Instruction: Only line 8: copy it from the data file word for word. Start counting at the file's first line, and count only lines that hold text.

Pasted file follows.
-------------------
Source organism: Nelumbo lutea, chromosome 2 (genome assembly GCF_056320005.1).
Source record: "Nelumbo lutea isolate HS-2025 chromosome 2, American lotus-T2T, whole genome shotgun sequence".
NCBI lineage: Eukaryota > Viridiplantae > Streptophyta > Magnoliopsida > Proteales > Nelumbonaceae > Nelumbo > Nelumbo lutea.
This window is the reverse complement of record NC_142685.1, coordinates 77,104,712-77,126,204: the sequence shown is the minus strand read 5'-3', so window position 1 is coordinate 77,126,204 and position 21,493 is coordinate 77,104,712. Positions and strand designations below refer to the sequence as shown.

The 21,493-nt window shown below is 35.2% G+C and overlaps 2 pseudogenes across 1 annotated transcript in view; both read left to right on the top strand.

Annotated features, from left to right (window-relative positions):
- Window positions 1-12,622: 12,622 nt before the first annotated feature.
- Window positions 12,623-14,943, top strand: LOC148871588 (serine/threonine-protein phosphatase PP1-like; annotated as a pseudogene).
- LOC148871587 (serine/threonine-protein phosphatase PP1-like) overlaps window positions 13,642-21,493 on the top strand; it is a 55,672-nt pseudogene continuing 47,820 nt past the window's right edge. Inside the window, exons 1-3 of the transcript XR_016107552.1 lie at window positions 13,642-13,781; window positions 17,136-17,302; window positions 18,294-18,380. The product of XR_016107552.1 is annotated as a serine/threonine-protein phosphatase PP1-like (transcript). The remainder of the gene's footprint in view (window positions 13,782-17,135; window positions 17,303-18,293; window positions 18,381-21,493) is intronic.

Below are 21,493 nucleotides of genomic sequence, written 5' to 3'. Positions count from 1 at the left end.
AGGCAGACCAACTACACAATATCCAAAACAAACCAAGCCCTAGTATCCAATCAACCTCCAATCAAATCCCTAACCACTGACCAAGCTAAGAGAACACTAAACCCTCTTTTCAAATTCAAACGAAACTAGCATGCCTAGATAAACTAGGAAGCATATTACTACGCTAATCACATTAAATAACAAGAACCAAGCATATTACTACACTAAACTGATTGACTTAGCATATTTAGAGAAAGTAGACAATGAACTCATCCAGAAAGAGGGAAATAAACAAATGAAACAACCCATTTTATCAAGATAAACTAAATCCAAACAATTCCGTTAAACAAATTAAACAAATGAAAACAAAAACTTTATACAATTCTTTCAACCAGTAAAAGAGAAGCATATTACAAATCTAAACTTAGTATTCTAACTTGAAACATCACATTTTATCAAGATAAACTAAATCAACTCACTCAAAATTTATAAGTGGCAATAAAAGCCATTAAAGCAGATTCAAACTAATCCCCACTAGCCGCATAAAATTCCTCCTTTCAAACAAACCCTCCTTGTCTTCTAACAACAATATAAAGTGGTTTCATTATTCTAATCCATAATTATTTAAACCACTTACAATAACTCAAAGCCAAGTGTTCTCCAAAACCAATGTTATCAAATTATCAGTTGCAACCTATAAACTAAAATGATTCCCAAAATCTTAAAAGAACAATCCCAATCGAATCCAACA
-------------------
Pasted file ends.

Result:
- Window positions 12,623-14,943, top strand: LOC148871588 (serine/threonine-protein phosphatase PP1-like; annotated as a pseudogene).